This month I wanted to talk about the rest of this trip, and also to talk about the many ways that volunteers are contributing to Project BudBurst in Montana, where I spent much of my career up at the University of Montana in Missoula.
|Black cottonwoods along Clark Fork River in Fall|
The diversity of the state mostly comes from a diverse geology (it is the treasure state, after all) and the diverse range of climates that result from how wind and storms pass over these many mountains and plains. The northwestern part of the state has many similarities to the coastal Pacific Northwest, especially the Cascade region. This is because the moist winds from the ocean can find some low passes where clouds and moisture are sufficient to allow many of these coastal plants to survive.
These dense forests contrast with the open plains and ribbons of riparian forests that dominate the eastern two thirds of the state. This is the region that inspired the phrase "big sky country".
|The northern Front Range in Montana|
Back in 1993 when I first moved to Missoula I started making phenology observations, similar to what is part of the Project BudBurst protocols today. I used a trail near my house that goes up the western facing slope of Mount Sentinel. Every 2-3 days each spring (and sometimes in the summer too) my friends and I would write down every plant we saw in flower along a trail, and eventually ended up noting all the phenological stages in our notebooks. In the first few years we were able to find 130 plant species within 6 feet of the trail, just going on a loop for about 1 mile (!). Later this expanded to over 200 species by extending the trail up to about a 3 mile loop, near the top of the mountain, about 1500' up. Its a wonderful way to learn local natural history! Just try to learn a new plant every week. Soon you know your trail, and the common plants pretty well!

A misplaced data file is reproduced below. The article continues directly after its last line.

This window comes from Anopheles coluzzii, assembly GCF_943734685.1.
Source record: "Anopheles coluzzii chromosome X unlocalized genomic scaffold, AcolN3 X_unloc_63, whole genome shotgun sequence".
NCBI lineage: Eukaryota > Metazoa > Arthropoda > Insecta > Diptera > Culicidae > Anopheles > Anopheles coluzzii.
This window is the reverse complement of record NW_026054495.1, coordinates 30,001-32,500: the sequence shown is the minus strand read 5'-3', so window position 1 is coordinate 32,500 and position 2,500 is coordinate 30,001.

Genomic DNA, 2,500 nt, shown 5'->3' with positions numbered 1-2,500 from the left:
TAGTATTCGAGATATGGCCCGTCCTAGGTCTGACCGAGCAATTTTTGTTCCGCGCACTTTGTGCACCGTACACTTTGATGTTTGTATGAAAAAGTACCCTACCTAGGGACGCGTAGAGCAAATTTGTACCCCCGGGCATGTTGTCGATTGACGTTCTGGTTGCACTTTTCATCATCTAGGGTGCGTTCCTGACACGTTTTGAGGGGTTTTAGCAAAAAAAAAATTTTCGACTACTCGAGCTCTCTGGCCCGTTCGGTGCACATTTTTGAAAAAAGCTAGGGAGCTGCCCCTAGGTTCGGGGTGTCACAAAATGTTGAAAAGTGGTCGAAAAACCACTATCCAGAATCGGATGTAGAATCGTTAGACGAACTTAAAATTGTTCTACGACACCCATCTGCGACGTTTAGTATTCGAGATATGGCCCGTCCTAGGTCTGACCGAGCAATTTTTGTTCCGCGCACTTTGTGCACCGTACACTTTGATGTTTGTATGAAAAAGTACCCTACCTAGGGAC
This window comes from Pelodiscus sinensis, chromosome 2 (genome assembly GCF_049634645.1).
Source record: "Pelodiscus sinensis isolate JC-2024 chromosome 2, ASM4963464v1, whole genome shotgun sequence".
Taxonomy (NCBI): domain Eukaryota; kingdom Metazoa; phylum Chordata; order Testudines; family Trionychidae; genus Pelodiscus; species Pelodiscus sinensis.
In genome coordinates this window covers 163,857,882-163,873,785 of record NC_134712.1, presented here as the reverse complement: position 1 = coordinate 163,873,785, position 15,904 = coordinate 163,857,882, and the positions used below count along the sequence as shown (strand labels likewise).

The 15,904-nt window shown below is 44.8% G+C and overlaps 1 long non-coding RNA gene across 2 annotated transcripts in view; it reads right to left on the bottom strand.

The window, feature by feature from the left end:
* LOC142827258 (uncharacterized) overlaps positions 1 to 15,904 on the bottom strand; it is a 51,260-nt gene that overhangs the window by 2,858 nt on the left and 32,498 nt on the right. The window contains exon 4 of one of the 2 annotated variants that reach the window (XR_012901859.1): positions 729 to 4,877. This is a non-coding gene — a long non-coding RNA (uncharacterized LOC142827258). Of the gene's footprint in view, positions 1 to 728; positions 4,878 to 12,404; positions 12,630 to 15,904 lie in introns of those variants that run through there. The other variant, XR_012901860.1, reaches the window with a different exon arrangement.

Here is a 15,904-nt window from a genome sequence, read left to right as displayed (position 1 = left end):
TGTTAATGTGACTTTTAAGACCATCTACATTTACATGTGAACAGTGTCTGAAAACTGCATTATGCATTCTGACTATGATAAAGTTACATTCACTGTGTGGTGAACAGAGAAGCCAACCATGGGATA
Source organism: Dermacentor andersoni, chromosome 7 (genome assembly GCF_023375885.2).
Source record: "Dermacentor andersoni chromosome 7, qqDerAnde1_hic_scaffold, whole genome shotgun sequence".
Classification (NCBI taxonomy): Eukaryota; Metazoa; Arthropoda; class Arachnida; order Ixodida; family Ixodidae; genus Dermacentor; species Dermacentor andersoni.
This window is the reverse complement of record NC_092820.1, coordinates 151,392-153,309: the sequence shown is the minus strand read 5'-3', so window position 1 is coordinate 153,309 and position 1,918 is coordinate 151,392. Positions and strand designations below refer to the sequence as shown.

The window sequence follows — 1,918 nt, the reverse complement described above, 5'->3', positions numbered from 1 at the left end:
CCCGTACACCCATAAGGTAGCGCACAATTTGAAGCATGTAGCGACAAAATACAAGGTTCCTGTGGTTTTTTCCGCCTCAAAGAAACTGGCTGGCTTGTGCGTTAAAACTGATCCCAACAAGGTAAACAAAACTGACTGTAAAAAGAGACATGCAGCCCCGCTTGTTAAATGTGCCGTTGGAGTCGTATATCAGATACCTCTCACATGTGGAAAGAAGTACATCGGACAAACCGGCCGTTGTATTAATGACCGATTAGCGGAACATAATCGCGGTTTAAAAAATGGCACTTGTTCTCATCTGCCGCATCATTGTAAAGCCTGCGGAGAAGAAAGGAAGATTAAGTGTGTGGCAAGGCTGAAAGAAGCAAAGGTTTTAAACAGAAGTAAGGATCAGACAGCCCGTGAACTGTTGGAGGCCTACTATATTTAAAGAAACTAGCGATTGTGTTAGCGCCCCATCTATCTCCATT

|Chokecherries cover Mt. Sentinel with white in the late spring|
The local Clark Fork Chapter of the Montana Native Plant Society is now continuing this study. We have observations on this trail over the past 17 years, making quite a unique study of phenology and environmental change. The recently collected data is now a part of Project BudBurst. In the spring the local society takes a hike on this trail once a week, right after work, about 6:30 pm or so and combines a fun natural history hike with collecting valuable data for Project BudBurst. This is a great way to do Project BudBurst. Many native plant societies have field trips like this, to enjoy local natural areas, to learn more about the plant you see there, and meet other like minded individuals. On the day I was there rainstorms threatened to strike, but they did little to dampen enthusiasm to see what was out on the trail that day. It was a wonderful time to see the plants in Montana. In contrast to most of the rest of the country, Montana had a wet cool spring and early summer. So the grasses and flowers were as green and as towering as ever. Gardens and prairies were colorful and verdent. A great way to enjoy travelling, nature, and helping Project BudBurst!
p.s. my son and I did complete our first half marathon race (the Missoula Marathon) on this trip too, which was one of the major motivations for this trip. Its always nice to combine lots of things together to have more fun on road trips and vacations!